Fall 2015 MicroBiPed Stress Analysis


By Michael Balagtas (Manufacturing Engineer)
Approved by Paul Oo (Project Manager)
Approved by Railly Mateo (Systems Engineer)


(This blog is written to accommodate stress test studies on strain heavy designs).

Previous Biped Robots had multiple joints connected by the servos. As such, it was easy to assume that, so long as the servo enclosure was thick and strong enough, the Biped could withstand the forces acted upon it during operation. However, for the 2015 BiRex design, the legs and joints are all connected via screws and nuts for articulation. Also, in order to reduce weight and size, some parts were thinned and holed, reducing their durability. This presents the team with a problem with the strain put on the joints and the parts as the BiRex moved.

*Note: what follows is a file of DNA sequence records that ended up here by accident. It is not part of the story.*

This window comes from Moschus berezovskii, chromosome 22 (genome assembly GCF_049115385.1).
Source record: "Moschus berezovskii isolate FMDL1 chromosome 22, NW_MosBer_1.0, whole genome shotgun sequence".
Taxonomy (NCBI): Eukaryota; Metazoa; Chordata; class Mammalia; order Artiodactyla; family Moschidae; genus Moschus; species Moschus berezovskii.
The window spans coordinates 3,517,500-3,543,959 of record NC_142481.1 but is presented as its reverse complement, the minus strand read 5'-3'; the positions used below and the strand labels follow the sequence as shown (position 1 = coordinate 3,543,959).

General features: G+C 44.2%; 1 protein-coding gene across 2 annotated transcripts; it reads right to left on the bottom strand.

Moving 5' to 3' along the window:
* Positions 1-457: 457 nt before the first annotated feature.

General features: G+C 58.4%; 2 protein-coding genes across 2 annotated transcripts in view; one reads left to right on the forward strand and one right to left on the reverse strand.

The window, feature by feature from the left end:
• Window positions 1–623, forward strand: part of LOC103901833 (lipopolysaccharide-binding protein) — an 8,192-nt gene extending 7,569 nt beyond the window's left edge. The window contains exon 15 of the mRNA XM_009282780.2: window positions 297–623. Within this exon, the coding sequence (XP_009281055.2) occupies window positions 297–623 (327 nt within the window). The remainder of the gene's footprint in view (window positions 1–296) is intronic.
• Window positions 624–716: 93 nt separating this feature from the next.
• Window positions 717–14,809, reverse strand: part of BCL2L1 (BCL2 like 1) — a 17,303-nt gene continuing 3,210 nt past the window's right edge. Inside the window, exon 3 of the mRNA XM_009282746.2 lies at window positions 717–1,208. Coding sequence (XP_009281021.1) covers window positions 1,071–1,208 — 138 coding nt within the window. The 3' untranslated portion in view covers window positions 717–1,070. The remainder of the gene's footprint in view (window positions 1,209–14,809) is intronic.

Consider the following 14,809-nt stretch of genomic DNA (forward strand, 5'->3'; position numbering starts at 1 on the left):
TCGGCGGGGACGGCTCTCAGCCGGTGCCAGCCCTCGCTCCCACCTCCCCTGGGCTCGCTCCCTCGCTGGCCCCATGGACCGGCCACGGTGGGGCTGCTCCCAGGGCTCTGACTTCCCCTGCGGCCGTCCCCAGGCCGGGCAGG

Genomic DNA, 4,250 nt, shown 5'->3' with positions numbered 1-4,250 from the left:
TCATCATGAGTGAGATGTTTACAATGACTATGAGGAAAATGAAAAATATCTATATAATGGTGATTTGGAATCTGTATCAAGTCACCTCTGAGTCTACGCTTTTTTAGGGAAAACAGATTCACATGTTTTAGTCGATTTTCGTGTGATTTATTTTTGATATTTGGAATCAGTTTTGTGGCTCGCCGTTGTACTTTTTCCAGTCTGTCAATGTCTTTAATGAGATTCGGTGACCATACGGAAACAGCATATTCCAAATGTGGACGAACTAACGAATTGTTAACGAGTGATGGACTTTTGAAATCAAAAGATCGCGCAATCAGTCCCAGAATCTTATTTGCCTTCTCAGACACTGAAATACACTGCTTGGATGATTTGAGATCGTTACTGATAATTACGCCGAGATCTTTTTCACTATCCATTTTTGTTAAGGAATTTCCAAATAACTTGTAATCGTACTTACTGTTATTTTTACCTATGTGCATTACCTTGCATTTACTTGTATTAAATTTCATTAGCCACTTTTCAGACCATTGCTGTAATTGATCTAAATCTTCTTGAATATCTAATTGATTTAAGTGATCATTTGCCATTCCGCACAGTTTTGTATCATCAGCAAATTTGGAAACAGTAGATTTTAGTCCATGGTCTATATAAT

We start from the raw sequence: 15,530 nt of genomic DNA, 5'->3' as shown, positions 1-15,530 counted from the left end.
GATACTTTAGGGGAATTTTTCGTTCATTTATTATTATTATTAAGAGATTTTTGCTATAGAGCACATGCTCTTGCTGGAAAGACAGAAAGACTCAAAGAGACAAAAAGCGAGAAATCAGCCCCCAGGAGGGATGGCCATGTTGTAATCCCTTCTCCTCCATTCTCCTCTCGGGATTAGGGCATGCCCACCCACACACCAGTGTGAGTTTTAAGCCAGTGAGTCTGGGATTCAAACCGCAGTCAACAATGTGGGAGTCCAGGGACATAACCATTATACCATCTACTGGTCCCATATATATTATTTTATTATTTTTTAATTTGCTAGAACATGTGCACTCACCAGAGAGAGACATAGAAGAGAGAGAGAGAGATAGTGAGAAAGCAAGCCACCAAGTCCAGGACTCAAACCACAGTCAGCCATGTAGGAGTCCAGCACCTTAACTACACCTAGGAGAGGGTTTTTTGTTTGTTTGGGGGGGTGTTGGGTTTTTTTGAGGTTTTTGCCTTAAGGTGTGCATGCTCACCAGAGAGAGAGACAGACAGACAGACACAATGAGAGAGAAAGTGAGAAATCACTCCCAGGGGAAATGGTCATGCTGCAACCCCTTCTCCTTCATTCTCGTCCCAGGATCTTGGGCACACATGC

The parts had to be designed just enough to be easily manufactured and durable for walking. To accomplish this, the SimulationXpress feature on Solidworks was used to analyze the part for breaking points. The Simulation allows a user to determine which faces of the part will have a force applied into it (in the team’s case, the ankles) and which parts are stationary. It then allows the user to pick the specific type of material that the part is made out of, to determine the constants. By pressing run, the simulation starts calculating.



The von Mises test results. Solidworks allows you to determine which faces are stationary and which ones have forces acted on them. The ankle, which is the thick block, has all of the forces, and the red coloration indicates where the most vulnerable area is.

As a gauge, we considered the maximum force given by the robot as F = ma, which is the mass times the gravitational constant. In our case, 1.438 x 9.8 = 14.09N. The report indicated that the maximum force is above 65000N, which is way above our total forces.

The simulation then compiles a report in Microsoft Word that shows the simulation parameters and results. The most important is the von Mises Stress, which determines the force at which a material deforms. By being below this, the part is guaranteed to retain state after operation.